A suitable method can be used to select an optimum mode of operation based on operational data collected during a test cycle (for example, test cycle results). In some embodiments, a method for optimizing motor performance includes running the test cycle and accessing the library of operating parameters 406 to evaluate the test cycle results. The library of operating parameters 406 can include desired ranges for one or more types of operational data and/or other evaluation criteria for one or more modes of operation implemented by the operation mode module 408. A weighting, which may be associated with the importance of the parameter, can be assigned for each type of operational data. For example, the load on a motor may be more important for selecting an optimum mode of operation than the ambient temperature.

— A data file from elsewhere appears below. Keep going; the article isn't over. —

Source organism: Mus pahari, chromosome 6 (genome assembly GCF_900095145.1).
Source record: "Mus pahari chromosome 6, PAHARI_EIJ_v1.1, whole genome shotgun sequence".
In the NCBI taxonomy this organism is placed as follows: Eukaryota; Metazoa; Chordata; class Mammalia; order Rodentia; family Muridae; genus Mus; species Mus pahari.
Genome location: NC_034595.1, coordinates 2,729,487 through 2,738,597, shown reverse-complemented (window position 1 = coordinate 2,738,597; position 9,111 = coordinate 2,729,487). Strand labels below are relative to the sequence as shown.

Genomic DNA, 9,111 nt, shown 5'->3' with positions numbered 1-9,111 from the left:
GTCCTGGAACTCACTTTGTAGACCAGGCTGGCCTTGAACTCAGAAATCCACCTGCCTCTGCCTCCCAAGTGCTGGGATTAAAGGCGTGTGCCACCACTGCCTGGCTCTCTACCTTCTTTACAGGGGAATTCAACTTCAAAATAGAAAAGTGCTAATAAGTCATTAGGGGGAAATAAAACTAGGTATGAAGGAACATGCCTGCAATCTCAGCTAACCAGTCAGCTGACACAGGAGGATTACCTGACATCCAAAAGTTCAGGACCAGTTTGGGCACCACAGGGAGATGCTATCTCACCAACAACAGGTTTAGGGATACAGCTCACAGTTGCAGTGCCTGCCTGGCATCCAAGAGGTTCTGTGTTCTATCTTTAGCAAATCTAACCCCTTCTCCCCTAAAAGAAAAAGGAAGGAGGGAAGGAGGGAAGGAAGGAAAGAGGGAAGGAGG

In some embodiments, the operating mode module 408 uses the algorithm to select an optimum mode of operation from a plurality of available modes of operation. In certain embodiments, the module 408 determines whether the test cycle parameters are outside desired ranges associated with a mode of operation for each of the parameters. If a test cycle parameter is outside the desired range, the module 408 calculates a weighting based on how far the parameter lies outside the desired range. The module 408 sums the weightings for each parameter and uses the result to determine a score for each available mode of operation. The optimum mode of operation is selected based on the score.